Weed man­age­ment a time-con­sum­ing ex­er­cise

The Progress-Index - At Home - - ROOTS OF WISDOM - PAUL ROGERS Paul Rogers is a cor­re­spon­dent for The Worces­ter (Mass.) Tele­gram & Gazette.

To an on­looker, gar­den­ing can be con­fus­ing. It ap­pears that we gar­den­ers spend a good por­tion of our time work­ing to stim­u­late plant growth and al­most as much energy con­trol­ling the growth that plants make. What is go­ing on?

Ac­tu­ally con­trol­ling plant de­vel­op­ment and stim­u­lat­ing healthy growth are two as­pects of gar­den­ing with the same end in view — happy plants and sat­is­fied gar­den­ers.

A ma­jor por­tion of time spent in the yard is de­voted to weed­ing. The more thor­oughly the soil is pre­pared with lime, fer­til­izer and or­ganic mat­ter, the more un­wanted plants — weeds — try to in­vade and oc­cupy the ground. Weeds ap­pre­ci­ate good soil prepa­ra­tion.

There is a weed seed bank num­ber­ing hun­dreds of thou­sands of seeds present in the soil. Our task as cul­ti­va­tors of flow­ers, fruits and veg­eta­bles is to con­trol, as much as pos­si­ble, the de­vel­op­ment of these plants that com­pete with our de­sired plants.

Ag­gres­sive weeds (are there any other kind?) use avail­able sup­plies of food, wa­ter and sun­light to the detri­ment of our cho­sen plants. Weed con­trol (man­age­ment is a more cor­rect term) can take sev­eral forms, depend­ing on the type of weed. Many of the weedy peren­nial grasses re­grow in the spring and spread through­out the grow­ing sea­son from un­der­ground stems.

All por­tions of these stems and roots must be re­moved from the gar­den be­fore seed­ing or set­ting of de­sired plants can be­gin. Care­ful dig­ging and re-dig­ging will ac­com­plish your goal.

Other plants with ex­ten­sive root sys­tems, for ex­am­ple wild morn­ing glory and poi­son ivy, re­quire the same clear­ing from the plant­ing site. Clump form­ing peren­nial weeds like poke­weed and Ja­panese knotweed de­mand to­tal clump re­moval to curb their growth. Weed plants with long tap­roots like dan­de­lion and burdock must have their taproot re­moved as com­pletely as pos­si­ble.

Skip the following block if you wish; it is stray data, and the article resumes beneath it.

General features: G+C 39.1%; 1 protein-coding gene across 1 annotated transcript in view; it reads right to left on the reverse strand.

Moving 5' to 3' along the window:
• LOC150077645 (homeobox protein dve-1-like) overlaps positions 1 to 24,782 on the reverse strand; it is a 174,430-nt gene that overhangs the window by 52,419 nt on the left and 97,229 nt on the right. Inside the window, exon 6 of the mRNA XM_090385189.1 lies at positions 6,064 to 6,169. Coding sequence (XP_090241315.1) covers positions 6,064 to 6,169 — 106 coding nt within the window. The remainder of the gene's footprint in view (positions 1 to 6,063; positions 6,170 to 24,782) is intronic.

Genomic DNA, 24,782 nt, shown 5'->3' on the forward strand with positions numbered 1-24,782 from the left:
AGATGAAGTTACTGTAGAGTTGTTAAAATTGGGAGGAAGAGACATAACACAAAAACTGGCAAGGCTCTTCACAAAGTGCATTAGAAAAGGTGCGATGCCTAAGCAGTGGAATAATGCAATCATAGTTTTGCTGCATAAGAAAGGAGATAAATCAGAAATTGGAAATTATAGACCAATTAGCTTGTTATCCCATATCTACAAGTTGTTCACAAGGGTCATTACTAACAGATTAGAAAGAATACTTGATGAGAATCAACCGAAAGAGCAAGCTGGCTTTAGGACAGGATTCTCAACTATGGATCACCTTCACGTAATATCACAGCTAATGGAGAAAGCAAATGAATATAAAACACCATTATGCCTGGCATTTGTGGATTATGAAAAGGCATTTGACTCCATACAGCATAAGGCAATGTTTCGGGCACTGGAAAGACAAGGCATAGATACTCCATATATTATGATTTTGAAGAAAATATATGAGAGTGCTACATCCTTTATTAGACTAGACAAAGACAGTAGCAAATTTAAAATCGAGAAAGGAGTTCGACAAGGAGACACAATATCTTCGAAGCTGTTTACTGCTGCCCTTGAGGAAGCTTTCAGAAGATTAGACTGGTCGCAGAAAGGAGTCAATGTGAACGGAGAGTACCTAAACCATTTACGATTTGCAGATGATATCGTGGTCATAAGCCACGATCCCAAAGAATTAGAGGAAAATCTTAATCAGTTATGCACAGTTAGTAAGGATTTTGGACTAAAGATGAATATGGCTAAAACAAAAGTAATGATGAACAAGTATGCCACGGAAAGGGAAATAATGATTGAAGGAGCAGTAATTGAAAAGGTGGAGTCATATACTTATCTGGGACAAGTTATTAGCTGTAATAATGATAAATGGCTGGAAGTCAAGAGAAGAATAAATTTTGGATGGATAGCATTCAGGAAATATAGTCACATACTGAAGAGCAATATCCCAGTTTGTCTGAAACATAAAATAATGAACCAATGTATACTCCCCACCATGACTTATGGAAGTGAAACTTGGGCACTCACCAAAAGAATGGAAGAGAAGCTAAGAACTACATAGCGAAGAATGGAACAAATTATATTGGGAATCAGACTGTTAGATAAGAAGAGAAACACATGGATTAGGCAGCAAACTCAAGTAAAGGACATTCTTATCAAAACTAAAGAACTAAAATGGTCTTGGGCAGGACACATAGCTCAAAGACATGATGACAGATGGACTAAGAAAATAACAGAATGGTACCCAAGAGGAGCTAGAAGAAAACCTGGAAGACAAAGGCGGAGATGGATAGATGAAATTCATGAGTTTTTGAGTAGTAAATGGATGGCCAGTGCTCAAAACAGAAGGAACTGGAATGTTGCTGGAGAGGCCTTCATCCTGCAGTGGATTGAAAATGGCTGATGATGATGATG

Hav­ing dis­posed of the peren­nial weeds, we can turn our at­ten­tion to those weeds, both an­nu­als and peren­ni­als, that as seeds are present in the soil wait­ing to ger­mi­nate. Some, like crab­grass, will do so when soil tem­per­a­ture reaches a cer­tain de­gree. Crab­grass seeds start to grow when the soil reaches 65 de­grees, while purslane waits for 75 to 80 de­grees be­fore car­pet­ing the ground.

How­ever, the vast ma­jor­ity spring into growth as soon as the soil warms and suf­fi­cient mois­ture is present. Yet seeds also re­quire ex­po­sure to ul­tra­vi­o­let light from the sun. If we cover the soil with mulch, ground fab­ric, the fo­liage of ex­ist­ing plants, or by burial with soil, we will sig­nif­i­cantly re­duce seed ger­mi­na­tion.

Our fi­nal weed man­age­ment prac­tice is to hoe, cul­ti­vate or pull weeds as they ap­pear. Un­der­stand that when­ever the soil is dis­turbed, new weed seed is brought to the sur­face.

Is it any won­der that we are late in prun­ing the forsythia, lilacs, magnolias, rhodo­den­dron, aza­leas and other spring-flow­er­ing plants? Yet to in­crease bud count and pro­duce shapely, healthy plants, we should be spend­ing time with them.

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